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“Extremely Loud and Incredibly Close”
By Joseph W. Smith III
February 2, 2012
** (out of four)
“Extremely Loud and Incredibly Close” could also be described as “Moderately Boring” -- at least for the first 40 minutes or so.
Once Max von Sydow enters the tale, it picks up a bit, and by the end it’s almost worthwhile.
Based on Jonathan Safran Foer’s novel, the new film from director Stephen Daldry (“The Hours,” “The Reader”) concerns Oskar Schell, a nine-year-old who lost his father in the World Trade Center attacks on Sept. 11, 2001.
You wouldn’t think a film about 9-11 could be boring, but “Loud & Close” takes forever to get rolling, especially as it eschews details about the disaster and instead keys on Oskar, who is not very easy sympathize with.
Indeed, the late-night interaction with his mother (Sandra Bullock) is a brutal and not-too-believable scene that makes you wonder if anyone here will ever find healing.
To that point, the film’s only storyline is a mysterious key that belonged to Oskar’s dad (Tom Hanks); the boy suspects that if he can figure out what it opens, he’ll be able to make sense of what happened.
Then he meets his grandmother’s mysterious boarder (von Sydow), who never speaks but agrees to join the search; this involves tracking down several hundred people named “Black” -- which was written on the envelope containing the key.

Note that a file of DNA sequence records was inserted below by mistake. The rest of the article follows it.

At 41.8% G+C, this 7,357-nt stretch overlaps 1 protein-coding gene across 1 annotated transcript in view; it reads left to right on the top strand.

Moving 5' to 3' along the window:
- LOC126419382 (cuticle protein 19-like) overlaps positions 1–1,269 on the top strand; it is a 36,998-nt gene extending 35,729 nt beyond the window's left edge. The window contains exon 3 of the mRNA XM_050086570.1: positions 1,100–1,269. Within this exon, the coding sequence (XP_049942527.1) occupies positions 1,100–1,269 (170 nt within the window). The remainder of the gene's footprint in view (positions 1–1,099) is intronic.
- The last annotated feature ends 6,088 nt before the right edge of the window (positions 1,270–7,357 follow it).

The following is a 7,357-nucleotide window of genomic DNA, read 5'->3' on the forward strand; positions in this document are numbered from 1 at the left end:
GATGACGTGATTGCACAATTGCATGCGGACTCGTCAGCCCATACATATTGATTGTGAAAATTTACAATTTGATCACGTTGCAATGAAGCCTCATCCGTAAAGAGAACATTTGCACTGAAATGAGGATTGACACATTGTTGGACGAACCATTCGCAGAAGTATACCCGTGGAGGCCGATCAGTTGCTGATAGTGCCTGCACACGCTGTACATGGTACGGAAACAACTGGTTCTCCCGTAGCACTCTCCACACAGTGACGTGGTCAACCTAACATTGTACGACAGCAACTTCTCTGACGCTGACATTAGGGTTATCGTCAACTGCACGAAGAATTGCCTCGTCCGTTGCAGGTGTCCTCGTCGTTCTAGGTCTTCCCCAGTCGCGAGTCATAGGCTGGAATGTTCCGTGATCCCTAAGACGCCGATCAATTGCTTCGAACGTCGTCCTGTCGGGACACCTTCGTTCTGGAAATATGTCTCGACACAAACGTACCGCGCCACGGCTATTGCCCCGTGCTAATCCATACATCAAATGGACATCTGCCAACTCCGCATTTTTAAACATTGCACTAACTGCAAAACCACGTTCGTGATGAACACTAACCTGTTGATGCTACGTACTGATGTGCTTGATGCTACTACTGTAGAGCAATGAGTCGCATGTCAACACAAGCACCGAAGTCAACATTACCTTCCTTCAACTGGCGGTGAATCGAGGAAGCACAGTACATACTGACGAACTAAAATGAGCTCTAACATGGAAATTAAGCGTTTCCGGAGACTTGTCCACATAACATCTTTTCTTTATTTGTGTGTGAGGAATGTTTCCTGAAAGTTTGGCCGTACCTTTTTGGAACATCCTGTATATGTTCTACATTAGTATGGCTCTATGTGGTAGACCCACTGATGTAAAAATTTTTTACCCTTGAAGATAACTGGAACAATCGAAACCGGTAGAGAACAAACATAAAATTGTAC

Von Sydow has made over 100 movies, going back to Bergman’s “Seventh Seal” and also including “The Exorcist,” “Minority Report” and “Shutter Island”; but even though his character doesn't say a word here, I’ve never seen him better.
He conveys more without dialog than most actors do with it -- and his gruff-but-tender friendship with Oskar provides much-needed emotional resonance for the audience to grab hold of.
Also impressive are Viola Davis (“The Help”) and Jeffrey Wright (“Source Code”) as a couple who get swept into the boy’s quixotic quest.
Wright’s late scene with Oskar is beautifully played by both actors (“Jeopary”-winner Thomas Horn plays the boy), and in this moment the film edges toward the emotional closure that it seemed ready to deny its viewers.
Eventually, we see that Oskar’s long search has both established and revealed a connectedness, a wide-ranging sense of compassion and unity, that seems to be one of catastrophe’s few compensations.
Before going in, I was told that “Loud and Close” was “over-directed”; I’m not sure I know what that means -- but I can say the film somehow seems to be trying both too hard and not hard enough.
It’s ponderous and slow, and many of the wannabe-weighty symbols feel artificial -- put there for their own sake, and throbbing with supposed significance, instead of emerging naturally from the storyline and its characters.
“Loud and Close” is not a bad film, but it’s not a very good one either. Along with “World Trade Center” and “United 93” -- both considerably better than this but still flawed -- it suggests that Hollywood still hasn’t quite figured out how to deal with 9-11.
The film is rated PG-13 for language.